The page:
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Cities lie at the heart of the world’s low-carbon future, an influential international working group argues. The world’s cities are responsible for an estimated 67%–76% of global energy use and 71–76% of energy-related greenhouse gas emissions. According to the US-based Global Commission on the Economy and Climate, which includes the likes of the London School of Economics and the World Resources Institute among its partners, low-carbon solutions for the world’s largest cities could result in emission reductions of 3.7 gigatonnes of carbon dioxide equivalent by 2030. This is equal to around 15–20% of the total global emission reductions needed for a 2C pathway. The Global Commission is calling for an investment of $1bn for technical assistance, capacity-building and finance to support the greening of 500 cities. If successful, it estimates that the financial savings could be in the order of $16.6tn by 2050. The world’s cities currently generate around 66% of global domestic production.
Cutting carbon is cost-neutral
Looked at from a purely economic perspective, the costs of a “business as usual” approach to climate change and an “action” response are found to be almost identical. According to a report released by US-based Citibank, failure to take action against global warming will carry a price tag of $192tn over the next 25 years. This is primarily due to the cost of coal ($23tn) and gas ($13.6tn) for power generation (which will cost $74.7tn overall) and oil ($4.8tn) for transport ($47.4tn). Taking action will cost more upfront in energy efficiency investments ($19.4tn), but will result in long-term savings, the result being an estimated cost of $190tn between 2015 and 2040. On a risk-adjusted basis, the study puts the estimated return on investment for climate change mitigation measures at 1-4% in 2021, rising to between 3% and 10% by 2035. The findings challenge the argument that a transition to a low-carbon economy will spell financial doom.
Light bulb moment: LEDs and outdoor lighting
Swapping all the world’s outdoor lights to LED alternatives is a “no brainer”, according to a leading environmental charity. A new report by Climate Group estimates that such a shift would save more than $6bn in energy costs and would prevent 40m tonnes of carbon dioxide emissions a year in the US. The savings in the US for street lighting alone would amount to $2.3bn and 15m tonnes of CO2. Globally, outdoor lighting currently consumes about 1.3 quadrillion Btu of electricity every year, at a total cost of about $10bn. The latest generation of LED-based street lighting technologies are 50-70% more energy efficient than conventional lighting, according to the Climate Group. Around 350m streetlights are predicted to be in use by 2025, up from around 304m today. Their number will grow as cities expand. By 2050, around 75% of the world’s population will live in urban areas. The figures are cited in support of the Climate Group’s new campaign, LED = Lower Emissions Delivered, which is also supported by electrical goods manufacturer Philips.
FTSE 100: targeting carbon
Of the UK’s largest 100 publicly owned firms, 74 now have carbon reduction targets in place and 55 have some form of materiality assessment or assessment of climate change risks to business. More than half report some form of data around their indirect (or Scope 3) carbon impacts, although only nine are providing more than five of the categories cited by the benchmark GHG Protocol for Scope 3 data. One of the areas where companies are progressing is in third-party assessments, with 69 of the 74 reporting firms including an external audit of their data (an increase of 33% on 2011). Nearly two-fifths of the FTSE 100 now buys green electricity, meanwhile, an increase of 34% increase since 2012. The survey by Carbon Clear on reporting trends finds that telecoms firm BT Group is the only company to publish science-based emission reduction targets.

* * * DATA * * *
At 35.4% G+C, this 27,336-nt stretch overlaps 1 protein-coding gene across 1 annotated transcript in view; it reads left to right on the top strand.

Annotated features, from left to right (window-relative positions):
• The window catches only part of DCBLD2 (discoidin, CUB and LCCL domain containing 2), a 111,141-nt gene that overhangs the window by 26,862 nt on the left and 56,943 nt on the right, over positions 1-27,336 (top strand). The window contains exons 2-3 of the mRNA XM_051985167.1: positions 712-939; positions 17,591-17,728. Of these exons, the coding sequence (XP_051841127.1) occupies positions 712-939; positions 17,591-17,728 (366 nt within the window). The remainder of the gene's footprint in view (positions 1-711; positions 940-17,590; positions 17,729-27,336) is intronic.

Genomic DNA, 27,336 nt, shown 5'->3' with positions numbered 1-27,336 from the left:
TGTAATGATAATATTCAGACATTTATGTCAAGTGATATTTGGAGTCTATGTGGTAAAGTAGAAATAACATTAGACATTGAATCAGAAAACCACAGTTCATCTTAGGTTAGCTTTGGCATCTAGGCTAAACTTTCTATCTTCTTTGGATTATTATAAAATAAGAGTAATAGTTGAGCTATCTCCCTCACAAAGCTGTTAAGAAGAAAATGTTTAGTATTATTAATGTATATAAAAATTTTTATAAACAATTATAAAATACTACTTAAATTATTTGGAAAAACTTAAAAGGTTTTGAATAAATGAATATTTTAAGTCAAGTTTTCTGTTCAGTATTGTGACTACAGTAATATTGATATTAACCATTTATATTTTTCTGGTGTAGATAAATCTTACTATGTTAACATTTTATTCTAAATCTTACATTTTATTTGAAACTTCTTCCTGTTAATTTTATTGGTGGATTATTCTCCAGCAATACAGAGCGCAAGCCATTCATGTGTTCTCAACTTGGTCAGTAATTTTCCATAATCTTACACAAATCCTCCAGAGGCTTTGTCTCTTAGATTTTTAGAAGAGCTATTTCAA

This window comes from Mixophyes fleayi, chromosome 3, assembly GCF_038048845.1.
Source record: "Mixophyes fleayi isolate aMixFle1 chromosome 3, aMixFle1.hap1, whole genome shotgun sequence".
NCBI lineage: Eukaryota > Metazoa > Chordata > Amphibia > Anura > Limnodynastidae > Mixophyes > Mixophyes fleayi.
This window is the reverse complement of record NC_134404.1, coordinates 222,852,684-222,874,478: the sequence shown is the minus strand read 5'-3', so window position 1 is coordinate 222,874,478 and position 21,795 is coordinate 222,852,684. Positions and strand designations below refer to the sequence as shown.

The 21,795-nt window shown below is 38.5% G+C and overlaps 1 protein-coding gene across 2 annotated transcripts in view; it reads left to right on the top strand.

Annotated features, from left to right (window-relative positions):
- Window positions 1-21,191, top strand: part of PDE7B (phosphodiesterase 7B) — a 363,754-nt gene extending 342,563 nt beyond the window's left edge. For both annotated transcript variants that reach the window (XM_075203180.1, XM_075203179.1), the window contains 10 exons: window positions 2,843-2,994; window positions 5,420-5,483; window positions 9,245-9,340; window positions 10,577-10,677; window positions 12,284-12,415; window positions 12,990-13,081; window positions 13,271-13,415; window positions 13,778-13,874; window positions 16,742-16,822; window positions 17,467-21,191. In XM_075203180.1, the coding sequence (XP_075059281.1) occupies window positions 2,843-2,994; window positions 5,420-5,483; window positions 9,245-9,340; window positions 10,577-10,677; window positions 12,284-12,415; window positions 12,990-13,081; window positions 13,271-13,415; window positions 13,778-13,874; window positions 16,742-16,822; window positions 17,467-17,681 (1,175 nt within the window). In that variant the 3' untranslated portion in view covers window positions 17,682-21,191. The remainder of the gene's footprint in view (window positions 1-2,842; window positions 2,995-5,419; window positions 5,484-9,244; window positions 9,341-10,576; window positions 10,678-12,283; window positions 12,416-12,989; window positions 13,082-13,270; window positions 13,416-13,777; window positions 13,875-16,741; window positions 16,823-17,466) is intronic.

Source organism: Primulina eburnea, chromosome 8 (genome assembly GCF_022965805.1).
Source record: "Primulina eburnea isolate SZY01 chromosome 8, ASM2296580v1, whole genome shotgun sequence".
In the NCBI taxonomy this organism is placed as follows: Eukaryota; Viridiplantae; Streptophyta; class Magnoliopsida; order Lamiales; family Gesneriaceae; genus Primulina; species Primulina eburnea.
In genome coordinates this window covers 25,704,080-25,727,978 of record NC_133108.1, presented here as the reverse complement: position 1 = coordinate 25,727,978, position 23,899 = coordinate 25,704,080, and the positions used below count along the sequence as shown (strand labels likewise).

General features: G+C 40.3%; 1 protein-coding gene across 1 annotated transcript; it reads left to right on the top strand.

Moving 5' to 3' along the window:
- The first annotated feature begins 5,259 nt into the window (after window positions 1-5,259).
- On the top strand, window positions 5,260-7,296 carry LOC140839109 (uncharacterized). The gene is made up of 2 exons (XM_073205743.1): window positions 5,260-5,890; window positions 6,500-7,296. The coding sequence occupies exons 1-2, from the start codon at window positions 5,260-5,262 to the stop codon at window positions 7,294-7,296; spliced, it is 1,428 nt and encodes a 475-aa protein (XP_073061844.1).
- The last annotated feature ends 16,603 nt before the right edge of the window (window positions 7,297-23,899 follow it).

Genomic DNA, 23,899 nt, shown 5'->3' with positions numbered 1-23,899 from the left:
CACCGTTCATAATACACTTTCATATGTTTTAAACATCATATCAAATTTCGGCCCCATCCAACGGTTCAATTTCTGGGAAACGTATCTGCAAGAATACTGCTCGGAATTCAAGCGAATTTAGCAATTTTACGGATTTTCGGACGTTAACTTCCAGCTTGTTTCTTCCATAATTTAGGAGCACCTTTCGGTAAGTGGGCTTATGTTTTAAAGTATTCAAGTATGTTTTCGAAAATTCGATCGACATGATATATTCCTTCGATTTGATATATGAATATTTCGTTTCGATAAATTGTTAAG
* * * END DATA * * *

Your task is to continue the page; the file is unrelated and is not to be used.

EU: illegal timber
Three-quarters of European consumers believe it is “very important” that the European Union should implement new laws to prevent illegally sourced wood products being sold in EU markets. A similar proportion thinks that the region’s current law should be applied more consistently and should cover all wood products. The survey, commissioned by the environment group WWF, comes as the EU Timber Regulation comes under review. The law currently excludes a range of products including chairs, books, toys and musical instruments. A separate report by WWF recently found that only 11 EU countries, including the UK, the Netherlands and Belgium, had put in place national legislation considered robust enough to control the legality of timber. The EUTR came into force in March 2013 and applies to all 28 EU member states.
Manufacturers of electronic equipment and components have made most progress to improve their sustainability performance over the past year, with their sector rating increasing by 23.5% on the influential Dow Jones Sustainability Indices (DJSI). Other sectors notching up notable improvements include transport and transport infrastructure (up 18%) and homebuilding (up 15.3%). Among those to see their performance decline relative to last year are life sciences tools and services (down 7.7%), personal products (down 6.7%) and oil and gas (down 5.9%). From a thematic perspective, companies across all DJSI rankings performed best on complementing codes of conduct and corporate governance. The worst performing categories were operational eco-efficiency, human capital development and corporate citizenship. High-profile deletions from the index include Cisco Systems, PepsiCo and Royal Bank of Canada.